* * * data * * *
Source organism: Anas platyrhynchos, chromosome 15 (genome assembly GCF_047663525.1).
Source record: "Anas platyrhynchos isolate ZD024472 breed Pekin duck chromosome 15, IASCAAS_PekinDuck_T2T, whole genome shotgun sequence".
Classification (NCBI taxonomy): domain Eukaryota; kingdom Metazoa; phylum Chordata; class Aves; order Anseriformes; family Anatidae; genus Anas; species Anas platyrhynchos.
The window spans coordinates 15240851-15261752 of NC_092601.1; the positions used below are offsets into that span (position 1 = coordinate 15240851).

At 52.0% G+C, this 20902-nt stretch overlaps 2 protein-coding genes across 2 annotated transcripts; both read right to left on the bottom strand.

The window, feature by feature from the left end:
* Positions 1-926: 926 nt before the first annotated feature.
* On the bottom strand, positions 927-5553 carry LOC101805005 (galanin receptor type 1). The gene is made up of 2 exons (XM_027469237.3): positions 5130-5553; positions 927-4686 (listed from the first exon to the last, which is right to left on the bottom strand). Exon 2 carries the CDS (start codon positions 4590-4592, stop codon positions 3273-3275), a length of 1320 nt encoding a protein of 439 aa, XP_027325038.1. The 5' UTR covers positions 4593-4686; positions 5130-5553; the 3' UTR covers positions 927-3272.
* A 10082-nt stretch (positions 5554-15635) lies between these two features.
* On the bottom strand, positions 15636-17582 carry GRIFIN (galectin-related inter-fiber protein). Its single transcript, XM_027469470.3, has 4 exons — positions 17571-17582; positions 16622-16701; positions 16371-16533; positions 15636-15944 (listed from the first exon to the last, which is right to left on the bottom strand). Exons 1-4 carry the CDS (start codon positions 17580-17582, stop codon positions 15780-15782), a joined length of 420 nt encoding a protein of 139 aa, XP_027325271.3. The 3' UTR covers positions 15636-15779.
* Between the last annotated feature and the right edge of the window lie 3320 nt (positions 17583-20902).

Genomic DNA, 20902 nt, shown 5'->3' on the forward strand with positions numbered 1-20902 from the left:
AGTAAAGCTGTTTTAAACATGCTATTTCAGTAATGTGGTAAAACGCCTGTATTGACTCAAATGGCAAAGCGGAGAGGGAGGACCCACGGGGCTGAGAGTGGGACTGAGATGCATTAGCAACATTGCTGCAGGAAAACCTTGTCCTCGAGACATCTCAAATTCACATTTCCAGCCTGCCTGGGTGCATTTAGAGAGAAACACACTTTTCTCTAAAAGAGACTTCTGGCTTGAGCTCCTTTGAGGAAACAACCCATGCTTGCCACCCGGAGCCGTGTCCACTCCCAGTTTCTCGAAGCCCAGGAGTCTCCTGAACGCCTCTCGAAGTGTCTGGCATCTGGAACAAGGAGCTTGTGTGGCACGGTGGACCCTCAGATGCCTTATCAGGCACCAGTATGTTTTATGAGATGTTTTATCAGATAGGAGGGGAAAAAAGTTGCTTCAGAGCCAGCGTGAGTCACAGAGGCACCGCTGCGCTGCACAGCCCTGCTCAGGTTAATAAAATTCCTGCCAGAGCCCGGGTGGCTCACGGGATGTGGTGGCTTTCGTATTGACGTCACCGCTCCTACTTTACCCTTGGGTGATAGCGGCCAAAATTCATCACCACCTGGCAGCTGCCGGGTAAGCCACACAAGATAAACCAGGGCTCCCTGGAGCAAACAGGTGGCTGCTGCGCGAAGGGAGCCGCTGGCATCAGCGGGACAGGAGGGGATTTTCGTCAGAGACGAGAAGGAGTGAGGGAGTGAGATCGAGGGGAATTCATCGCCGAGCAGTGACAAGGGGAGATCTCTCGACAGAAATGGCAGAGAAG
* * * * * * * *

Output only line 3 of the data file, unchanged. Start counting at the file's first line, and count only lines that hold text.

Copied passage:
Classification (NCBI taxonomy): domain Eukaryota; kingdom Metazoa; phylum Chordata; class Aves; order Anseriformes; family Anatidae; genus Anas; species Anas platyrhynchos.